- Fanatical Muslims kill thousands in their attack on the World Trade Center in New York because God wills them to strike fears into the heart of the infidel.
- A pious Christian murders an abortion doctor in Kansas because he was convinced that God wanted him to revenge the lives of the unborn taken by the practice of abortion.
- Devout Jews drive Muslims from their homelands on the West Bank and Gaza Strip because they believe that God has granted them the rights to their lands.
And now two brothers from Chechnya, Tamerlan and Dzhohar Tsarnev, caused mayhem and panic in Boston after exploding two bombs at the Boston Marathon. The older brother, Tamerlan, age 26, had clearly been on the road to religious fanaticism for some time. The younger, Dzhohar, age 19, appears to have been influenced by his brother’s religious views, although by all accounts he was a fairly assimilated American. Whatever their specific motivations might have been, it is clear that religion played a huge role in inspiring their rampage.
There are those who would argue that the religious beliefs that propelled these two to kill innocent human beings represent a perverse form of Islam. But in fact, the sacred book for all Muslims, The Koran, has over 100 verses calling for the faithful to go to war against infidels. And this includes the following:
"And slay them wherever ye find them, and drive them out of the places whence they drove you out, for persecution [of Muslims] is worse than slaughter [of non-believers]... but if they desist, then lo! Allah is forgiving and merciful. And fight them until persecution is no more, and religion is for Allah." (Koran 2:191-193)
Of course, Christian and Jews have no grounds to be too smug. The Old Testament is filled with passages calling for genocide against non-believers and acts of violence against those who violate God’s law. And the New Testament contains passages that have been used by Christians to justify sexism, racism, and homophobia to this very day (not to mention inspiring several crusades, a fairly nasty inquisition, and centuries of slavery).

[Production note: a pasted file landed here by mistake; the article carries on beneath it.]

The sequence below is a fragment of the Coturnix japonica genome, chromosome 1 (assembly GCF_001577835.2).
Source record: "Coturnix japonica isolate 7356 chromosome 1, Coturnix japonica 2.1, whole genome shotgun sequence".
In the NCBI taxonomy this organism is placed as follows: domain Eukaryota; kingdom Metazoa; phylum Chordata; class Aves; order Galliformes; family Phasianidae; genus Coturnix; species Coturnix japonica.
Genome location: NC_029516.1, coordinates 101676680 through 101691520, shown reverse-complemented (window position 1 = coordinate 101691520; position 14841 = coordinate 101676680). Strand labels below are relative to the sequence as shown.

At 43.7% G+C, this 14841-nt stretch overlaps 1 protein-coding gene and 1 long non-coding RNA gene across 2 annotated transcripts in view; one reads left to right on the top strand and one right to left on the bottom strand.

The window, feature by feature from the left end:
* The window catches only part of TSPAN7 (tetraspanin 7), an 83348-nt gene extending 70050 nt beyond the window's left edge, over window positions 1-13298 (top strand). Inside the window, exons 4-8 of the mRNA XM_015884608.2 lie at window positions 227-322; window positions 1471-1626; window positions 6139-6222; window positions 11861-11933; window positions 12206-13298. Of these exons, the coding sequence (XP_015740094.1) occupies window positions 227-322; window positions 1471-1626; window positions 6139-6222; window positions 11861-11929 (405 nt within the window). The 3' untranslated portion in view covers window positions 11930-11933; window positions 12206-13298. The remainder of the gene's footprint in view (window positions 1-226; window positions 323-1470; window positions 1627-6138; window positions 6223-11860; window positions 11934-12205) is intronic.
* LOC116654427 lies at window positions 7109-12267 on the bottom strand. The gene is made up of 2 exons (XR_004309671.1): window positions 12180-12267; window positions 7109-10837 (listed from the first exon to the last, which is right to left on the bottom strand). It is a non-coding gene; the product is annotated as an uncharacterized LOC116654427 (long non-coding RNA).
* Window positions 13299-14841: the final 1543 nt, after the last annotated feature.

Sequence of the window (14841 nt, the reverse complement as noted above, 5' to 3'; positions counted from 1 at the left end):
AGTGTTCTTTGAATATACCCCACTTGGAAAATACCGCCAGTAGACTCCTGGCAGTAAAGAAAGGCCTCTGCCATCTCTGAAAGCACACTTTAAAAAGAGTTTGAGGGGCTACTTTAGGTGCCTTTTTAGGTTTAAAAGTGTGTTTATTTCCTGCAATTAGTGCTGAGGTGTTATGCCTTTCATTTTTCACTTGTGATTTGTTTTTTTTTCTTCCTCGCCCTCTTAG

The problem with religious belief in general is that at times it can be used as a kind of crutch to cover up the fears, anxieties, and insecurities that are part and parcel of the human condition. Sickness, suffering, old age, and death are our lot in life. And no one likes to think that the misery we experience is pointless. So some people turn to religion to provide them with a soothing narrative to help put their suffering into some kind of meaningful content.
With his faith to support him, the believer doesn’t have to worry about death any longer, because, as long as he remains faithful to God’s law, he will be rewarded with an eternity of pleasure with God in heaven (rather like your Disney vacation extended forever, but without all the humid weather, endless lines, and mobs of annoying children at every turn). This leads to a kind of inner peace, but it’s an illusionary one: we can forget for a few moments at least just how wretched life is, but in the end we can never actually escape the reality of our own human contingency and finitude. As Kierkegaard noted, despair is an inevitable part of our human experience and affects the believer just as much as it does the non-believer.
The religious fanatic, however, takes his faith to another level entirely than the ordinary believer. The fanatic has the kind of crystal clear certainty about God’s will and how he should live his life that admits absolutely no questioning or doubt. In a Twitter feed, Dzhohar Tsarnev, the younger of the two Boston marathon bombers, wrote the following:
I kind of like religious debates. Just knowing what other people believe is interesting and then completely crushing their beliefs with facts is fun.
Notice that Dzhohar didn’t say that he enjoys religious debates because it helps him to become more sympathetic to views than are different from his own. He enjoys them because he gets a thrill from “crushing” his opponents. And notice also that he describes his opponents’ positions as “beliefs” (something subjective, capricious, subject to error) and his own as “facts” (objective, certain, and infallible).
The religious fanatic’s certainty leads him to view the beliefs of all those with whom he disagrees as a kind of heresy—a rejection of God’s eternal law and a violation of the moral order that He has established on earth. This makes it much easier, I suppose, to demean one’s opponents and to put them in the category of unredeemable heretic, apostate, or infidel. It also makes it easier to kill them when you need to, because your opponents become, not just those who have a different perspective on the truth, but rather those who are activity working against God’s sublime plans for mankind (the establishment of the Kingdom or of sharia law on earth, for example).